Free Markets, Free People

Economy


Quote Of The Day

Disgust is a bi-partisan concept. Michael Goodwin again:

Ronald Reagan’s famous line that “government is the problem” kept going through my head as the AIG hearing demonstrated the dangers of Washington’s role in the economy. The very people, Republicans and Democrats alike, who can’t balance America’s budget now claim the expertise to run banks, insurance companies and automakers.

If we let them, we’re dumber than they are.

Amen.

~McQ


Quote Of The Day

Even AP seems to be figuring it out. Here’s an analysis by AP’s David Espo discussing the AIG debacle:

Which goes to the crux of the Democrats’ current political problem.

Gone are the days when they could merely bludgeon the Bush administration and promise to seek bipartisan solutions to the nation’s economic problems.

Now, in control of the White House and Congress, they are struggling to come up with an explanation for what no one in either party seems moved to defend.

You can’t help but snicker a bit, can you?

~McQ


AIG Bonuses: Dodd Cracks, Geithner Knew

Jennifer Rubin at Commentary magazine’s blog rounds up the latest info on who knew what about the AIG bonuses.  It’s not pretty, but, of course, we knew it wouldn’t be.

The bottom line: Dodd, after denying it, now admits he and the administration cooked up the language which afforded AIG some protection ( until the firestorm hit) to grant the bonuses.

Time magazine also reports:

Although Treasury Secretary Timothy Geithner told congressional leaders on Tuesday that he learned of AIG’s impending $160 million bonus payments to members of its troubled financial-products unit on March 10, sources tell TIME that the New York Federal Reserve informed Treasury staff that the payments were imminent on Feb. 28. That is 10 days before Treasury staffers say they first learned “full details” of the bonus plan, and three days before the Administration launched a new $30 billion infusion of cash for AIG. [Emphasis mine.--EDF]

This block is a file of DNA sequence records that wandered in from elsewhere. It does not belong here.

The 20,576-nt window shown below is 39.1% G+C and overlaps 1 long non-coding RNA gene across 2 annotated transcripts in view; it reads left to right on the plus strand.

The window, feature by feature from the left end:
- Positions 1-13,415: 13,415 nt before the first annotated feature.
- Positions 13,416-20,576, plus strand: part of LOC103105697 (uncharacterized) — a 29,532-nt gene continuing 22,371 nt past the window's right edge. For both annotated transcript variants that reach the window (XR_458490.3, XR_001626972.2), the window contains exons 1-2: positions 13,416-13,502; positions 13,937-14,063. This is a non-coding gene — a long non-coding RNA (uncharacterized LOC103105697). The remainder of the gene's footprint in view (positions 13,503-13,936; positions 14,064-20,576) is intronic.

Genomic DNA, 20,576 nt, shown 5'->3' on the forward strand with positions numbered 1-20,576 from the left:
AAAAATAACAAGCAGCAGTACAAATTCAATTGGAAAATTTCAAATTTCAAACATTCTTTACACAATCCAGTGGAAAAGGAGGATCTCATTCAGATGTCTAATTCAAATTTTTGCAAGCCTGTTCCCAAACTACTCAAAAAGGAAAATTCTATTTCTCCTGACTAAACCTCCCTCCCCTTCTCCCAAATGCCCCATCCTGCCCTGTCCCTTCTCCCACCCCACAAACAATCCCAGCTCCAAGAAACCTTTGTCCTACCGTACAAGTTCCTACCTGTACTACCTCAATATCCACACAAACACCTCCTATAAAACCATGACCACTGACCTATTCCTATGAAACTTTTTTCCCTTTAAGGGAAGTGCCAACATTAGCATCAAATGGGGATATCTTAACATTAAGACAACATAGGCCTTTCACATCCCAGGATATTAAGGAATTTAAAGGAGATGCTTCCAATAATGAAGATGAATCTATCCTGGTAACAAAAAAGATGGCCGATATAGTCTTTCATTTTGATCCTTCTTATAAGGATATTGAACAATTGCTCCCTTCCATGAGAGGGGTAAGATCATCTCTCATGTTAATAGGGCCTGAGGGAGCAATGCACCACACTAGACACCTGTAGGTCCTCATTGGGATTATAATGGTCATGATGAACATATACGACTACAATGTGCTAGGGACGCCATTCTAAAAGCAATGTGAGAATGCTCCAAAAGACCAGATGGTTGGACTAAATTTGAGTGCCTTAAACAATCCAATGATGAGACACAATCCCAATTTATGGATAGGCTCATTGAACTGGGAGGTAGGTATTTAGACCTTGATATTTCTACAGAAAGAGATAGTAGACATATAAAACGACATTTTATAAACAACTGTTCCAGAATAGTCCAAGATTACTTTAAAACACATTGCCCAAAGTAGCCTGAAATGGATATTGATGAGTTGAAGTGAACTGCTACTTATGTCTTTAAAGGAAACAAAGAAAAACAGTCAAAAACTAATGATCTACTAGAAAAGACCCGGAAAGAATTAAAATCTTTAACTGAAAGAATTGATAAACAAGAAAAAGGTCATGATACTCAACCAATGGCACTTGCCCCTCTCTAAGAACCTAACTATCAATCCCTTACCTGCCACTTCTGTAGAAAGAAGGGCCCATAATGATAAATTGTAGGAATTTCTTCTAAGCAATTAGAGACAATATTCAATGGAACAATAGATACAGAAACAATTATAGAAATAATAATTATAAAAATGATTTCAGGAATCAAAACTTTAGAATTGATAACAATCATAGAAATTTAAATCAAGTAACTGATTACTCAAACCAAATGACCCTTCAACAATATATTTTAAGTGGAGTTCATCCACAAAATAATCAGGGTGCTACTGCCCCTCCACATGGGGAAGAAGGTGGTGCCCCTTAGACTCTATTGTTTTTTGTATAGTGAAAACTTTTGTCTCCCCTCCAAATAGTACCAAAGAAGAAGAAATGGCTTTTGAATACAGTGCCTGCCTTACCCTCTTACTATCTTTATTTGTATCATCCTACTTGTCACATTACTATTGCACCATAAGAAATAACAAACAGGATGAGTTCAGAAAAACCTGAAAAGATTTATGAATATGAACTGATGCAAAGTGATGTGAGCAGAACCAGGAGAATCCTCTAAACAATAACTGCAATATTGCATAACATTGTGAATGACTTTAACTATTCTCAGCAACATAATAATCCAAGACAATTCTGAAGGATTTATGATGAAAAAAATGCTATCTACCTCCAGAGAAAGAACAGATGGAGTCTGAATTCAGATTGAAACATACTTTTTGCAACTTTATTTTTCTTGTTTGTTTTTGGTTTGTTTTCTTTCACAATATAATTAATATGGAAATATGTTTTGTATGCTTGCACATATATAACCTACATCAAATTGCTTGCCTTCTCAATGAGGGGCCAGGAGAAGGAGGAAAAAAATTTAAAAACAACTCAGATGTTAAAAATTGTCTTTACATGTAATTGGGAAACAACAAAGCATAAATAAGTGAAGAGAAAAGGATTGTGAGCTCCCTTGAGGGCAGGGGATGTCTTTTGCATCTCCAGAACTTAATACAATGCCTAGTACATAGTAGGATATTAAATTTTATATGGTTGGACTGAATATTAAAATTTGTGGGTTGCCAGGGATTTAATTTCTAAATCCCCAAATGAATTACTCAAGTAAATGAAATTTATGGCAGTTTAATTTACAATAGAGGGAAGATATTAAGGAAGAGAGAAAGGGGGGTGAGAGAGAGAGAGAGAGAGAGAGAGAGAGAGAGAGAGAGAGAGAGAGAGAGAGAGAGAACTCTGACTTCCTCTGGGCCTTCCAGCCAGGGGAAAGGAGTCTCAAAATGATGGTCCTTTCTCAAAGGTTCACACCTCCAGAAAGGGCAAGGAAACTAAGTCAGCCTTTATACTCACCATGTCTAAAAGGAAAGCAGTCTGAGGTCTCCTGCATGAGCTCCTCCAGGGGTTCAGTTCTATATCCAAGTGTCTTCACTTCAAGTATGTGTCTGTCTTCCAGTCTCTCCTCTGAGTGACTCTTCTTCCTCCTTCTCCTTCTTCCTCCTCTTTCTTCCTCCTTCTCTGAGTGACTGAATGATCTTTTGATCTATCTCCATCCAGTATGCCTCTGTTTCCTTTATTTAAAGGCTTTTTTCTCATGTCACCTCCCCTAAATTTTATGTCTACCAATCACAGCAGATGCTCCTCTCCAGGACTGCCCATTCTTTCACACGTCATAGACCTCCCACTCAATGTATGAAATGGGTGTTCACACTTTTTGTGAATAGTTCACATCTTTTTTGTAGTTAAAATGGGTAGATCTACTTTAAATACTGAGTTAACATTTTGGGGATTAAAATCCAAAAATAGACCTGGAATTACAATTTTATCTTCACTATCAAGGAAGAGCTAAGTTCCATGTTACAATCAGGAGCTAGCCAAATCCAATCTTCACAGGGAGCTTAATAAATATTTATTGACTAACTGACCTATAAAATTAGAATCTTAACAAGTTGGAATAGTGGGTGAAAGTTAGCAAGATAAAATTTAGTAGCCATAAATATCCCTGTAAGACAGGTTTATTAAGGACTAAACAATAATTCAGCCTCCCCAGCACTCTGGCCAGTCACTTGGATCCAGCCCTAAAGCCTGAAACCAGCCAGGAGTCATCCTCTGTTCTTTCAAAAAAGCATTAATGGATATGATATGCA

It’s such a relief to have the “best and brightest” running the show, isn’t it?


AIG: What Did They Know And When Did They Know It?

Edward Liddy, CEO of AIG, has a piece in the Washington Post today.  It is useful for a couple of reasons, one of which is to try to nail down the timeline in this dustup.

But first, this from another Washington Post article:

Senior White House officials said last night that President Obama did not learn that bonuses worth $165 million were to be paid to executives of American International Group until Thursday, one day before they were issued and two days after his Treasury secretary was informed that the payments were going forward.

A point or two to remember. One – $55 million had already been paid out under the very same plan in December of last year with little or no coverage. This wasn’t something new nor should it have been a surprise. This was a plan that was already in place and one has to assume, unless they weren’t doing their jobs, known to the appropriate people in the administration (not necessarily Obama, but at least Geithner).

That brings us back to the Liddy piece. Liddy joined AIG in September of 2008 to begin the difficult task of saving the insurance giant and structuring it so it was again profitable and able to pay the taxpayer funded bailout money back as quickly as possible. There’s a very telling paragraph in Liddy’s piece which makes the point that the plan which is such a huge surprise to the Treasury Secretary and President shouldn’t have been a surprise to anyone: